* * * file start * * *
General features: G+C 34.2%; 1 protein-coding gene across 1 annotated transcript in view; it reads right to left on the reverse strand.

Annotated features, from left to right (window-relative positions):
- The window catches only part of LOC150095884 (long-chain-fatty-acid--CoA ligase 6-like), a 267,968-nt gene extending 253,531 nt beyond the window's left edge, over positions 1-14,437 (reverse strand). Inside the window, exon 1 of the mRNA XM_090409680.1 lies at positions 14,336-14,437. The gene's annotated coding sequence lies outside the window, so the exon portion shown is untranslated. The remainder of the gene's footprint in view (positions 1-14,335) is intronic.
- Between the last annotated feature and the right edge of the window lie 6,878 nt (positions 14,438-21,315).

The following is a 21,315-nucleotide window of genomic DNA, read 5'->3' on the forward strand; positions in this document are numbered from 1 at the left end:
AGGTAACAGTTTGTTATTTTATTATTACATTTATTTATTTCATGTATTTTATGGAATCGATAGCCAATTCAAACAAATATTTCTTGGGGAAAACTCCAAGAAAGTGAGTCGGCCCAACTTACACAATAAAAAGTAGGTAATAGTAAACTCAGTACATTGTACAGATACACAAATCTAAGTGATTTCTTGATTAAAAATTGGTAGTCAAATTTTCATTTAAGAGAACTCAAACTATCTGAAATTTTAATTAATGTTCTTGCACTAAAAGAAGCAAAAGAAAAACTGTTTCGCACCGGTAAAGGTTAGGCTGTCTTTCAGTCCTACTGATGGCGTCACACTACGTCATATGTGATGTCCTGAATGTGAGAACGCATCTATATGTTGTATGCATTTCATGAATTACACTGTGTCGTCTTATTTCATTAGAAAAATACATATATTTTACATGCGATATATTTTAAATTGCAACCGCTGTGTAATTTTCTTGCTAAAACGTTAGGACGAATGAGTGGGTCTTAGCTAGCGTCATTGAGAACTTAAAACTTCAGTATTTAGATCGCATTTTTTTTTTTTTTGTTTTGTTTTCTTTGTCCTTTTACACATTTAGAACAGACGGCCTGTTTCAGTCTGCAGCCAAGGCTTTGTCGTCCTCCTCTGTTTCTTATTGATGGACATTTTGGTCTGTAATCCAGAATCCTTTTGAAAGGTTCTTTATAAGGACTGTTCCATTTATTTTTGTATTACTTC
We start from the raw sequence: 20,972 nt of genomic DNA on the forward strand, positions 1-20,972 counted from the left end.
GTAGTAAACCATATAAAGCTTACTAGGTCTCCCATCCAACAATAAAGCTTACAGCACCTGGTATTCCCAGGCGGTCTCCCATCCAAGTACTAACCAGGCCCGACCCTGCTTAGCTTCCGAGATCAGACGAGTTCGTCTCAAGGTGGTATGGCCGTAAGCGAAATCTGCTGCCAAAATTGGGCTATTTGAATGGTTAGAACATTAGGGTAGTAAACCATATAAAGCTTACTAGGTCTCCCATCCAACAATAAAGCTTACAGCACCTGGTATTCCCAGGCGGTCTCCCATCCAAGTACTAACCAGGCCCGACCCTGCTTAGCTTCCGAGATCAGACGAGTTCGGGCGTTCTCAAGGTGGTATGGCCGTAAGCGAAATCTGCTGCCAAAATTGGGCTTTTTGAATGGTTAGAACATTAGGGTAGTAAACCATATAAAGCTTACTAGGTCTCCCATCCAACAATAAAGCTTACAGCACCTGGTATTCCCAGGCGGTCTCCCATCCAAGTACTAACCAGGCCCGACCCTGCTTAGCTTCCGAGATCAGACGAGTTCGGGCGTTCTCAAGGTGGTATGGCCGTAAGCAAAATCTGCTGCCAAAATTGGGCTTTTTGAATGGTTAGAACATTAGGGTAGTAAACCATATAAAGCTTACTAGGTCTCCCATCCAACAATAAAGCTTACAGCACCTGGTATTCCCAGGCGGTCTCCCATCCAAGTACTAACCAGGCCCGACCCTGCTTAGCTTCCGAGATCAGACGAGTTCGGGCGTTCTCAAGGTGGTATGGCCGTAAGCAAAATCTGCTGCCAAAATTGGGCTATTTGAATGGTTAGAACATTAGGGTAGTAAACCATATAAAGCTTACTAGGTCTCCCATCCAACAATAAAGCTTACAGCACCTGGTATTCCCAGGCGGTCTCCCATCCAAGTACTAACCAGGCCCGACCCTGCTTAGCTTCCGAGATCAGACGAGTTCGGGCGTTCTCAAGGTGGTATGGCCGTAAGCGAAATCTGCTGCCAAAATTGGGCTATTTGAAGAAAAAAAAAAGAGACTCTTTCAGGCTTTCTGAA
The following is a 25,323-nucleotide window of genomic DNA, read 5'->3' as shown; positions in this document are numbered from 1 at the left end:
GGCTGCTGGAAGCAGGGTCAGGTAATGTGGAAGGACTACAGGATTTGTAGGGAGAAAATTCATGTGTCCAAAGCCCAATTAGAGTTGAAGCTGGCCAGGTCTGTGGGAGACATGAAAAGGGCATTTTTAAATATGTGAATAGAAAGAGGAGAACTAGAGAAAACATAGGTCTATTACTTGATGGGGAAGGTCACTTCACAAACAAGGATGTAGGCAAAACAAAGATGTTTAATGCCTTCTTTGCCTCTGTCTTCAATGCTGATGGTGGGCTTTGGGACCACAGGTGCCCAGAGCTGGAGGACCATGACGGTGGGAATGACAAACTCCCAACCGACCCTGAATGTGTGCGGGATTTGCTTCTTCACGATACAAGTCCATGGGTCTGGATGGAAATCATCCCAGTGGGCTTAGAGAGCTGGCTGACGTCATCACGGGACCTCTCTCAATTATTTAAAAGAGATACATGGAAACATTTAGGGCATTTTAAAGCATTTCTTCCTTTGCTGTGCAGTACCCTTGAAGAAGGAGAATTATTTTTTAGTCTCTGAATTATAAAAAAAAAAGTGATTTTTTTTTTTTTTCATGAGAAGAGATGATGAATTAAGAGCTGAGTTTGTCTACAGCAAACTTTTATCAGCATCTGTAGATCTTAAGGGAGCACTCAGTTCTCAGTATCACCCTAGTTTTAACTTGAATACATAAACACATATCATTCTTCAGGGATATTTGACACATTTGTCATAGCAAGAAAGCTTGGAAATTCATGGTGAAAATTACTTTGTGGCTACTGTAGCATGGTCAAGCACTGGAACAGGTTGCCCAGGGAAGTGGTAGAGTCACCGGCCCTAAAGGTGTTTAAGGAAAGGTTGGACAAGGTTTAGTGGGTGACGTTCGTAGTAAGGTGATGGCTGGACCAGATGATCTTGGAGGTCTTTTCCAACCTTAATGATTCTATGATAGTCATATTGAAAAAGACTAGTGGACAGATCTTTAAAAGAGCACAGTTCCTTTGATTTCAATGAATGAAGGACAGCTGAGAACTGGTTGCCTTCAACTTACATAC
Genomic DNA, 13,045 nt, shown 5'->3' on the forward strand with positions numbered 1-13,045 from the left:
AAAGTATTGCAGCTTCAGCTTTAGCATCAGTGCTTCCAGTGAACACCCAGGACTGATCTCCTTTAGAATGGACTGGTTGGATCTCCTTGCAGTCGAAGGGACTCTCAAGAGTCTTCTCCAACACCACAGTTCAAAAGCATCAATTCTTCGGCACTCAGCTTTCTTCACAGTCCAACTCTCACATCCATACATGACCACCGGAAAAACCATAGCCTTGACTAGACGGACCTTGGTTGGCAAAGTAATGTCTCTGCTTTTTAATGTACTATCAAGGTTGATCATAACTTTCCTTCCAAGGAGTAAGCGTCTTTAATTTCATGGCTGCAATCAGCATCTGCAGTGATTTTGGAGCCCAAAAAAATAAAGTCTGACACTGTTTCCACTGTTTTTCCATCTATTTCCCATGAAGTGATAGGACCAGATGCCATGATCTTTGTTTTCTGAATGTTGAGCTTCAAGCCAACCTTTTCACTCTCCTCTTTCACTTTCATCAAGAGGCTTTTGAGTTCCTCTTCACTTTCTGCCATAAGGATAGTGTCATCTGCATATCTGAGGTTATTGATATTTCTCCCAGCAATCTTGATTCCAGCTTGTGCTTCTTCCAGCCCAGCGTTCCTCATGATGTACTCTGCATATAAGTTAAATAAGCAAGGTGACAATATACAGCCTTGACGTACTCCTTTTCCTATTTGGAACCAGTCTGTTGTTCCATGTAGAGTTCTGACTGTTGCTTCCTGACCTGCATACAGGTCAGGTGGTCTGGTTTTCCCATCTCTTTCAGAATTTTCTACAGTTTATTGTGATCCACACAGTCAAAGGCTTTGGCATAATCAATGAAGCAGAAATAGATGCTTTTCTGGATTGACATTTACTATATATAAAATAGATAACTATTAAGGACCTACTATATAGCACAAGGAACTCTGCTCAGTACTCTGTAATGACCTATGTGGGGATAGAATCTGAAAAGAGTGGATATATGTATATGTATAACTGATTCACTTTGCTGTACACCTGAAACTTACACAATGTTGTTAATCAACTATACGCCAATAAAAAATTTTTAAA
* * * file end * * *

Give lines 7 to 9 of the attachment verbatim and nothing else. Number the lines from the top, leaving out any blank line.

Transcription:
We start from the raw sequence: 20,972 nt of genomic DNA on the forward strand, positions 1-20,972 counted from the left end.
GTAGTAAACCATATAAAGCTTACTAGGTCTCCCATCCAACAATAAAGCTTACAGCACCTGGTATTCCCAGGCGGTCTCCCATCCAAGTACTAACCAGGCCCGACCCTGCTTAGCTTCCGAGATCAGACGAGTTCGTCTCAAGGTGGTATGGCCGTAAGCGAAATCTGCTGCCAAAATTGGGCTATTTGAATGGTTAGAACATTAGGGTAGTAAACCATATAAAGCTTACTAGGTCTCCCATCCAACAATAAAGCTTACAGCACCTGGTATTCCCAGGCGGTCTCCCATCCAAGTACTAACCAGGCCCGACCCTGCTTAGCTTCCGAGATCAGACGAGTTCGGGCGTTCTCAAGGTGGTATGGCCGTAAGCGAAATCTGCTGCCAAAATTGGGCTTTTTGAATGGTTAGAACATTAGGGTAGTAAACCATATAAAGCTTACTAGGTCTCCCATCCAACAATAAAGCTTACAGCACCTGGTATTCCCAGGCGGTCTCCCATCCAAGTACTAACCAGGCCCGACCCTGCTTAGCTTCCGAGATCAGACGAGTTCGGGCGTTCTCAAGGTGGTATGGCCGTAAGCAAAATCTGCTGCCAAAATTGGGCTTTTTGAATGGTTAGAACATTAGGGTAGTAAACCATATAAAGCTTACTAGGTCTCCCATCCAACAATAAAGCTTACAGCACCTGGTATTCCCAGGCGGTCTCCCATCCAAGTACTAACCAGGCCCGACCCTGCTTAGCTTCCGAGATCAGACGAGTTCGGGCGTTCTCAAGGTGGTATGGCCGTAAGCAAAATCTGCTGCCAAAATTGGGCTATTTGAATGGTTAGAACATTAGGGTAGTAAACCATATAAAGCTTACTAGGTCTCCCATCCAACAATAAAGCTTACAGCACCTGGTATTCCCAGGCGGTCTCCCATCCAAGTACTAACCAGGCCCGACCCTGCTTAGCTTCCGAGATCAGACGAGTTCGGGCGTTCTCAAGGTGGTATGGCCGTAAGCGAAATCTGCTGCCAAAATTGGGCTATTTGAAGAAAAAAAAAAGAGACTCTTTCAGGCTTTCTGAA
The following is a 25,323-nucleotide window of genomic DNA, read 5'->3' as shown; positions in this document are numbered from 1 at the left end: